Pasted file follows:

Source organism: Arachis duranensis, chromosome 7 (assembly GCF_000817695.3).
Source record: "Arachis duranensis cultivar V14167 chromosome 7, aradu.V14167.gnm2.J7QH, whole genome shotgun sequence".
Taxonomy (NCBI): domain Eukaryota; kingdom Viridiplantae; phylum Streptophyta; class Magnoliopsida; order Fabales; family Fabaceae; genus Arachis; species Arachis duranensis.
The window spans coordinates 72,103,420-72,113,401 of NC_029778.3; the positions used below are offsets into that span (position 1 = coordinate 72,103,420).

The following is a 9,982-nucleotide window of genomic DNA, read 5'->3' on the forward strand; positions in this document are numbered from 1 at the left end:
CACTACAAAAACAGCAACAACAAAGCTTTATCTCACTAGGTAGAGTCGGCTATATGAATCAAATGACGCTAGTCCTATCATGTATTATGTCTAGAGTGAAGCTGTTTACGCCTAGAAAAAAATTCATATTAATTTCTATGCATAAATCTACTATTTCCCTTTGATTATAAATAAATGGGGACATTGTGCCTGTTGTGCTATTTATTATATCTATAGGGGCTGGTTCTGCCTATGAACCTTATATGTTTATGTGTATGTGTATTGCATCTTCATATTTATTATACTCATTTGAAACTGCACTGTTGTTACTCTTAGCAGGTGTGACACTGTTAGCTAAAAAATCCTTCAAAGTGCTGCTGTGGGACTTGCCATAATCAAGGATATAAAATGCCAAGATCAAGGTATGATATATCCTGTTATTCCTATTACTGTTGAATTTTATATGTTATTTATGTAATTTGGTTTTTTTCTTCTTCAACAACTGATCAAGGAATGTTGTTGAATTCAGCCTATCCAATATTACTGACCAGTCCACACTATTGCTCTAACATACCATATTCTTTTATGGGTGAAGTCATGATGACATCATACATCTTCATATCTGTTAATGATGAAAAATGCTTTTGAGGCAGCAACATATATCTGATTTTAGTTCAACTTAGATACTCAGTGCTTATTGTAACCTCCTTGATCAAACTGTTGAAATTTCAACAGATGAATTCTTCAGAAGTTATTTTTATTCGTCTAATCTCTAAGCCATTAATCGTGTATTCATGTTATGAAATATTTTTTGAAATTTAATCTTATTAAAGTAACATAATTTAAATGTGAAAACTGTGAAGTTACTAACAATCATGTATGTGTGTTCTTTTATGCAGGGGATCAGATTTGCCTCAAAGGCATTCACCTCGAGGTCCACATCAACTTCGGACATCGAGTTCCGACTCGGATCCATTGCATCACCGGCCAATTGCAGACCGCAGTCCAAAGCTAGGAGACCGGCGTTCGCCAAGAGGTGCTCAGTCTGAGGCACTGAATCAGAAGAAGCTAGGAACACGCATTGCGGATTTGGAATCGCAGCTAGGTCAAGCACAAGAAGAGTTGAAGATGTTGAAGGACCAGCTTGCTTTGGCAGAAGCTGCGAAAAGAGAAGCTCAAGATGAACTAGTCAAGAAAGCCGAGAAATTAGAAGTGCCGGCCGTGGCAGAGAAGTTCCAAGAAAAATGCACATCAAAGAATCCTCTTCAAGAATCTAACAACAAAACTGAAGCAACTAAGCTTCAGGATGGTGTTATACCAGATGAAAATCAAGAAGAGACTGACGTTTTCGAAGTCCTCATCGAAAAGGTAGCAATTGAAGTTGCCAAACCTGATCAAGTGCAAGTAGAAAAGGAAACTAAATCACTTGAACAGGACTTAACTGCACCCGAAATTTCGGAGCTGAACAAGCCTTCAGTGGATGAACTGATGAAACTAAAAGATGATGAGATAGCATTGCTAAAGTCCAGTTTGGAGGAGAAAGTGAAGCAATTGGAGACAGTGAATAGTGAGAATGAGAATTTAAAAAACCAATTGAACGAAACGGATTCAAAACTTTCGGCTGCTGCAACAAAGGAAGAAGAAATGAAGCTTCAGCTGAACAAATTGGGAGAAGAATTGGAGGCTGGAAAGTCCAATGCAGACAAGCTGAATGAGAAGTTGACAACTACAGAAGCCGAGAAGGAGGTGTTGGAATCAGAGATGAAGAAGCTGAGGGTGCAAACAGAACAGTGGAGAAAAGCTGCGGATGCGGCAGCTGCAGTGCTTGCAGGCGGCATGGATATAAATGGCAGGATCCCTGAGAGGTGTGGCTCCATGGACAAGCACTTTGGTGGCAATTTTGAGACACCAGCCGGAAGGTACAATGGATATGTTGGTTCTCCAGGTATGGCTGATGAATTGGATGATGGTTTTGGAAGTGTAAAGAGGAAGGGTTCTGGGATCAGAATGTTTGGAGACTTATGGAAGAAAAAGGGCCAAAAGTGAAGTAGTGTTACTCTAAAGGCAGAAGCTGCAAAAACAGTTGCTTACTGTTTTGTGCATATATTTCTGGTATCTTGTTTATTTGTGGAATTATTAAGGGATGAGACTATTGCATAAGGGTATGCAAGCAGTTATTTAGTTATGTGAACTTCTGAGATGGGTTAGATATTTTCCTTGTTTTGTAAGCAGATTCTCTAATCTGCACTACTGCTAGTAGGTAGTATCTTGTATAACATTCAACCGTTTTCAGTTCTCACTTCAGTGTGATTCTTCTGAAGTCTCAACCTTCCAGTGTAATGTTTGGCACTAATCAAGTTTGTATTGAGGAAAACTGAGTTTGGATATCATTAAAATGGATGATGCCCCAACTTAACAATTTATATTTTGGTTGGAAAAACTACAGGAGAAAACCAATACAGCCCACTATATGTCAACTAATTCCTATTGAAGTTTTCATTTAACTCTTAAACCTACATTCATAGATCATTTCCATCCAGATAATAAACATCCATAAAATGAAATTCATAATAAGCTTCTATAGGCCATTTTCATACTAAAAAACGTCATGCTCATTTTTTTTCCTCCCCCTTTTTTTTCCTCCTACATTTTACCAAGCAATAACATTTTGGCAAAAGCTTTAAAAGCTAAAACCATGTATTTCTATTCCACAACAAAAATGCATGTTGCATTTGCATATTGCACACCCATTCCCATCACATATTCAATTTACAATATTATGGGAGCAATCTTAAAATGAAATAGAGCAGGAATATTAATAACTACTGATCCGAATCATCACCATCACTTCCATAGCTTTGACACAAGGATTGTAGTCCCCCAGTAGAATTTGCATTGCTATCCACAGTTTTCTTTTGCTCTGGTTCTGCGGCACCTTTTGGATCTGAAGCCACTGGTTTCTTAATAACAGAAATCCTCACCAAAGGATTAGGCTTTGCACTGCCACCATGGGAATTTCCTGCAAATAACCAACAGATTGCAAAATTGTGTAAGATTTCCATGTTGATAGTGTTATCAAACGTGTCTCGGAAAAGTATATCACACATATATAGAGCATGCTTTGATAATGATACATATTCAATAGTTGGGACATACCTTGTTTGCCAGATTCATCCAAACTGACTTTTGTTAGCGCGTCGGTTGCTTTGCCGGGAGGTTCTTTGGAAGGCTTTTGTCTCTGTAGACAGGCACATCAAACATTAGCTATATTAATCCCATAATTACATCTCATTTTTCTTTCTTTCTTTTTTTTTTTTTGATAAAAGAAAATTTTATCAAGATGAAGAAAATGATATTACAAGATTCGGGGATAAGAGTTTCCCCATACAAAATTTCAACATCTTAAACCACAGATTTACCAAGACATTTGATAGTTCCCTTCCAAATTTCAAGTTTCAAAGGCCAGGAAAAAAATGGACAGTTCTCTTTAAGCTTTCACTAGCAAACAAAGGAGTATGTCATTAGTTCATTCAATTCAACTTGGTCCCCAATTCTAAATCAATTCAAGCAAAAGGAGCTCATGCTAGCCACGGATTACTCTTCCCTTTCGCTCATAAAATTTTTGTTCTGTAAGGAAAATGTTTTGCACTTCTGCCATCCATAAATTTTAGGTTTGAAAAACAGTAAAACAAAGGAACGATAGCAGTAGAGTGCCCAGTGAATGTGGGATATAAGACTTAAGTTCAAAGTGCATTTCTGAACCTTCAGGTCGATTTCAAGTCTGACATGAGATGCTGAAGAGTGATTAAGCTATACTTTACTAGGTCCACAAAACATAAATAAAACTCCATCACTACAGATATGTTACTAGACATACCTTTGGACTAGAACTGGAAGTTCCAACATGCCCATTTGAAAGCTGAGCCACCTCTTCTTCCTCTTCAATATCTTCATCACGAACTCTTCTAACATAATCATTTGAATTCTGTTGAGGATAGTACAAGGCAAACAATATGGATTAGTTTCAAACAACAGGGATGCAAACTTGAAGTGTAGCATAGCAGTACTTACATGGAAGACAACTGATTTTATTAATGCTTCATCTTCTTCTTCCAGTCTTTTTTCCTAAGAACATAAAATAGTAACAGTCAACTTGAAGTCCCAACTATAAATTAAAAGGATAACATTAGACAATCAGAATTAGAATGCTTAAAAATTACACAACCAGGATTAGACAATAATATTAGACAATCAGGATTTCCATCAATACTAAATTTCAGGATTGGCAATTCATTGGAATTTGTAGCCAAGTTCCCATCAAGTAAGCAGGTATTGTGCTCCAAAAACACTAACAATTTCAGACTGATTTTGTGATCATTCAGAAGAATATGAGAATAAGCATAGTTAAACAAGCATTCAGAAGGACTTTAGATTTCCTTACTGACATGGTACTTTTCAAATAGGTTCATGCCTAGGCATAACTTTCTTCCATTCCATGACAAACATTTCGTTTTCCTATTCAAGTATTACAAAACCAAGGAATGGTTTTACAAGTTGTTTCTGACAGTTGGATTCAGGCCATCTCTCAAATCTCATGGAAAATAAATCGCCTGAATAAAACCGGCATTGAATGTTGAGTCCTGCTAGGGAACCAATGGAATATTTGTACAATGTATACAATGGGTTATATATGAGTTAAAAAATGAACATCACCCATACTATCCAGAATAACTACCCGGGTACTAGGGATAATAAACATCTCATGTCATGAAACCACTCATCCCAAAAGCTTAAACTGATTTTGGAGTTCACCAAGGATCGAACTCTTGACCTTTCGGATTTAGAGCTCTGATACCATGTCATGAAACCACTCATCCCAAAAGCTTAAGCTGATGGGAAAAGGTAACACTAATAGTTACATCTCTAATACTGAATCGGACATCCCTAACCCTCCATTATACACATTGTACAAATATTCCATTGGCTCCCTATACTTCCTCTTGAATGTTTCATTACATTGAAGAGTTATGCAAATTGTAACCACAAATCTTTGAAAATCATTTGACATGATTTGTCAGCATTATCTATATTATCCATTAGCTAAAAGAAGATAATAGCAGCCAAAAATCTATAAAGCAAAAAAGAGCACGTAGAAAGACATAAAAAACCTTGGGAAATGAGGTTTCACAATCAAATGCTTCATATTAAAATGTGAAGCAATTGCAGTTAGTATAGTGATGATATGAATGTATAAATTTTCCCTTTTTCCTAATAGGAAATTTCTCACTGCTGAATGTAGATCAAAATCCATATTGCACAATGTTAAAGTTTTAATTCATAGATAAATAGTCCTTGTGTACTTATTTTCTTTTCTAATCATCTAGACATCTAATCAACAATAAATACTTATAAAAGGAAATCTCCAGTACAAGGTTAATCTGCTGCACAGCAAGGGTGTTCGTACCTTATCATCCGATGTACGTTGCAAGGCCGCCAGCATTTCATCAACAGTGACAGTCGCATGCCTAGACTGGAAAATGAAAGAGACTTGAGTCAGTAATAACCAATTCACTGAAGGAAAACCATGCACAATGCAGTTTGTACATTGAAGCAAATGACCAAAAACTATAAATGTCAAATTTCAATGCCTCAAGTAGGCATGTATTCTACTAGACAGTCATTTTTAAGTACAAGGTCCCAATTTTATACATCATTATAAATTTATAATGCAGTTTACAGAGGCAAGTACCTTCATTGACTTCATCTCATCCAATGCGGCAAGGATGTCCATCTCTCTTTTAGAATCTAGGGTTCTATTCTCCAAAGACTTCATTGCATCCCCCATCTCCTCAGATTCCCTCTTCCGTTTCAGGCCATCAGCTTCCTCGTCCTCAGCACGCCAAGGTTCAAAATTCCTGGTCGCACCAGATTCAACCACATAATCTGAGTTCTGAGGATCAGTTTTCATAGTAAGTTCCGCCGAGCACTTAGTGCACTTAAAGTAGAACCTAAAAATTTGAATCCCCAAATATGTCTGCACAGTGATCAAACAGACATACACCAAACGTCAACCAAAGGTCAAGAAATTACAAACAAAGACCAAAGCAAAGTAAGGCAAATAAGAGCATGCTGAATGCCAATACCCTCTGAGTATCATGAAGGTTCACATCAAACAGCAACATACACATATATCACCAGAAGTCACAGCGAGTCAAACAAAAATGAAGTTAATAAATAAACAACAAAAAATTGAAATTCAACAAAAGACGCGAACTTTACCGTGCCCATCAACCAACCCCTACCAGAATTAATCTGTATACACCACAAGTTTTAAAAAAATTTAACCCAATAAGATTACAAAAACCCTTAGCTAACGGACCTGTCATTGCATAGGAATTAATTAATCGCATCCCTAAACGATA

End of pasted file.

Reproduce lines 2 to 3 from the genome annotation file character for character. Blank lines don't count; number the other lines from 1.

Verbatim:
Source record: "Arachis duranensis cultivar V14167 chromosome 7, aradu.V14167.gnm2.J7QH, whole genome shotgun sequence".
Taxonomy (NCBI): domain Eukaryota; kingdom Viridiplantae; phylum Streptophyta; class Magnoliopsida; order Fabales; family Fabaceae; genus Arachis; species Arachis duranensis.